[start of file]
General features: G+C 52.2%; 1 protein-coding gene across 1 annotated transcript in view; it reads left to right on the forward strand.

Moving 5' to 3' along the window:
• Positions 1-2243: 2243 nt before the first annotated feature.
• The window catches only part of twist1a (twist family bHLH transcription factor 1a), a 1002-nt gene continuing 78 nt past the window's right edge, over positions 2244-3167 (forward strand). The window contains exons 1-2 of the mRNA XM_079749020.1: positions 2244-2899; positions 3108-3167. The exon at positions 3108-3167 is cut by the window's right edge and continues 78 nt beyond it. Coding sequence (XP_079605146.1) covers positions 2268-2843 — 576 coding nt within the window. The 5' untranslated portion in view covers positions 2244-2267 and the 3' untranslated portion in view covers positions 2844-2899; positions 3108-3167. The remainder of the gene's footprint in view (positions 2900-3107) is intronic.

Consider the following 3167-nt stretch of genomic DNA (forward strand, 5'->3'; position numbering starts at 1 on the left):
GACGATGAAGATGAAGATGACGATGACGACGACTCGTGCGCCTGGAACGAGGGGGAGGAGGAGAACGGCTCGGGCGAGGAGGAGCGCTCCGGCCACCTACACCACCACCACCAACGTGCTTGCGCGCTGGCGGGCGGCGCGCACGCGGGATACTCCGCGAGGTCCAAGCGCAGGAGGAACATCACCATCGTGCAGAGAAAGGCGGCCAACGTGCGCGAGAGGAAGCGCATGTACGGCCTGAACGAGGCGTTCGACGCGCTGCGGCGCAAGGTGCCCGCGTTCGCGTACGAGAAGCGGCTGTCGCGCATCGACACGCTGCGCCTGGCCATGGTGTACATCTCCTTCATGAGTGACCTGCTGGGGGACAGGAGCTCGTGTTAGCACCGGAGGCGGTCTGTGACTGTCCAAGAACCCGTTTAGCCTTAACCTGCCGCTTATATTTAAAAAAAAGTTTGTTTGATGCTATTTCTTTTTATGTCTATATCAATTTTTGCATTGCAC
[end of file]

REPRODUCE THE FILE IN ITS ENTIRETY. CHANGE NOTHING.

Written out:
General features: G+C 52.2%; 1 protein-coding gene across 1 annotated transcript in view; it reads left to right on the forward strand.

Moving 5' to 3' along the window:
• Positions 1-2243: 2243 nt before the first annotated feature.
• The window catches only part of twist1a (twist family bHLH transcription factor 1a), a 1002-nt gene continuing 78 nt past the window's right edge, over positions 2244-3167 (forward strand). The window contains exons 1-2 of the mRNA XM_079749020.1: positions 2244-2899; positions 3108-3167. The exon at positions 3108-3167 is cut by the window's right edge and continues 78 nt beyond it. Coding sequence (XP_079605146.1) covers positions 2268-2843 — 576 coding nt within the window. The 5' untranslated portion in view covers positions 2244-2267 and the 3' untranslated portion in view covers positions 2844-2899; positions 3108-3167. The remainder of the gene's footprint in view (positions 2900-3107) is intronic.

Consider the following 3167-nt stretch of genomic DNA (forward strand, 5'->3'; position numbering starts at 1 on the left):
GACGATGAAGATGAAGATGACGATGACGACGACTCGTGCGCCTGGAACGAGGGGGAGGAGGAGAACGGCTCGGGCGAGGAGGAGCGCTCCGGCCACCTACACCACCACCACCAACGTGCTTGCGCGCTGGCGGGCGGCGCGCACGCGGGATACTCCGCGAGGTCCAAGCGCAGGAGGAACATCACCATCGTGCAGAGAAAGGCGGCCAACGTGCGCGAGAGGAAGCGCATGTACGGCCTGAACGAGGCGTTCGACGCGCTGCGGCGCAAGGTGCCCGCGTTCGCGTACGAGAAGCGGCTGTCGCGCATCGACACGCTGCGCCTGGCCATGGTGTACATCTCCTTCATGAGTGACCTGCTGGGGGACAGGAGCTCGTGTTAGCACCGGAGGCGGTCTGTGACTGTCCAAGAACCCGTTTAGCCTTAACCTGCCGCTTATATTTAAAAAAAAGTTTGTTTGATGCTATTTCTTTTTATGTCTATATCAATTTTTGCATTGCAC